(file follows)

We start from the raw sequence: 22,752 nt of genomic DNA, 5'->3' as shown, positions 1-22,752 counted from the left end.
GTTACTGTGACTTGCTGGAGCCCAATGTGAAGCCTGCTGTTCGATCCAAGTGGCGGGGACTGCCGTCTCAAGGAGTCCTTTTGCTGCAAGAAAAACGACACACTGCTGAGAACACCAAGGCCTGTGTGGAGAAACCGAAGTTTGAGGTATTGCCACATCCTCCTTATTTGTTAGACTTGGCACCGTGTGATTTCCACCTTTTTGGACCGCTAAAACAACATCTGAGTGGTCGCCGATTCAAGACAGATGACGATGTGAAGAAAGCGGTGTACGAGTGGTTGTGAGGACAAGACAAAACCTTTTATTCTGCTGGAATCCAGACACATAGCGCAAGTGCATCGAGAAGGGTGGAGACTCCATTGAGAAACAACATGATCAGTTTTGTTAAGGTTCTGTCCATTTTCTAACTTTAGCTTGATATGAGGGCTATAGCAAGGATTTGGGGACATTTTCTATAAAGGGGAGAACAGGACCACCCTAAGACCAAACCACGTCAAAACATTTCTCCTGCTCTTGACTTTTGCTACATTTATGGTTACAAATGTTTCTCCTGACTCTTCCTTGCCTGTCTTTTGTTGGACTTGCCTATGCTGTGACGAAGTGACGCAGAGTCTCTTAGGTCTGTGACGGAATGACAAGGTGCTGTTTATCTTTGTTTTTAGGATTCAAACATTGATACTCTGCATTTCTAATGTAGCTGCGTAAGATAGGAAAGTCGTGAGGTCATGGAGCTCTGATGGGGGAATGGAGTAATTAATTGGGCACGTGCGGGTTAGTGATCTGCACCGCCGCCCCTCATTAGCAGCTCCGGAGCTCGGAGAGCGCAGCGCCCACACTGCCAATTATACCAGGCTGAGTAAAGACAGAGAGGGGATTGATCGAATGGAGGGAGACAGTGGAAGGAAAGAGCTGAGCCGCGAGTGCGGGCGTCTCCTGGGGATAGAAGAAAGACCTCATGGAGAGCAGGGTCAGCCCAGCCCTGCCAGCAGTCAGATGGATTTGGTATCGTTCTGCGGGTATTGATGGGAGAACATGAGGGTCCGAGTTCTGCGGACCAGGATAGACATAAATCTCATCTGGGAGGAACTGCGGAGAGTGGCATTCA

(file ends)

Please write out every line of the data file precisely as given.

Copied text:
We start from the raw sequence: 22,752 nt of genomic DNA, 5'->3' as shown, positions 1-22,752 counted from the left end.
GTTACTGTGACTTGCTGGAGCCCAATGTGAAGCCTGCTGTTCGATCCAAGTGGCGGGGACTGCCGTCTCAAGGAGTCCTTTTGCTGCAAGAAAAACGACACACTGCTGAGAACACCAAGGCCTGTGTGGAGAAACCGAAGTTTGAGGTATTGCCACATCCTCCTTATTTGTTAGACTTGGCACCGTGTGATTTCCACCTTTTTGGACCGCTAAAACAACATCTGAGTGGTCGCCGATTCAAGACAGATGACGATGTGAAGAAAGCGGTGTACGAGTGGTTGTGAGGACAAGACAAAACCTTTTATTCTGCTGGAATCCAGACACATAGCGCAAGTGCATCGAGAAGGGTGGAGACTCCATTGAGAAACAACATGATCAGTTTTGTTAAGGTTCTGTCCATTTTCTAACTTTAGCTTGATATGAGGGCTATAGCAAGGATTTGGGGACATTTTCTATAAAGGGGAGAACAGGACCACCCTAAGACCAAACCACGTCAAAACATTTCTCCTGCTCTTGACTTTTGCTACATTTATGGTTACAAATGTTTCTCCTGACTCTTCCTTGCCTGTCTTTTGTTGGACTTGCCTATGCTGTGACGAAGTGACGCAGAGTCTCTTAGGTCTGTGACGGAATGACAAGGTGCTGTTTATCTTTGTTTTTAGGATTCAAACATTGATACTCTGCATTTCTAATGTAGCTGCGTAAGATAGGAAAGTCGTGAGGTCATGGAGCTCTGATGGGGGAATGGAGTAATTAATTGGGCACGTGCGGGTTAGTGATCTGCACCGCCGCCCCTCATTAGCAGCTCCGGAGCTCGGAGAGCGCAGCGCCCACACTGCCAATTATACCAGGCTGAGTAAAGACAGAGAGGGGATTGATCGAATGGAGGGAGACAGTGGAAGGAAAGAGCTGAGCCGCGAGTGCGGGCGTCTCCTGGGGATAGAAGAAAGACCTCATGGAGAGCAGGGTCAGCCCAGCCCTGCCAGCAGTCAGATGGATTTGGTATCGTTCTGCGGGTATTGATGGGAGAACATGAGGGTCCGAGTTCTGCGGACCAGGATAGACATAAATCTCATCTGGGAGGAACTGCGGAGAGTGGCATTCA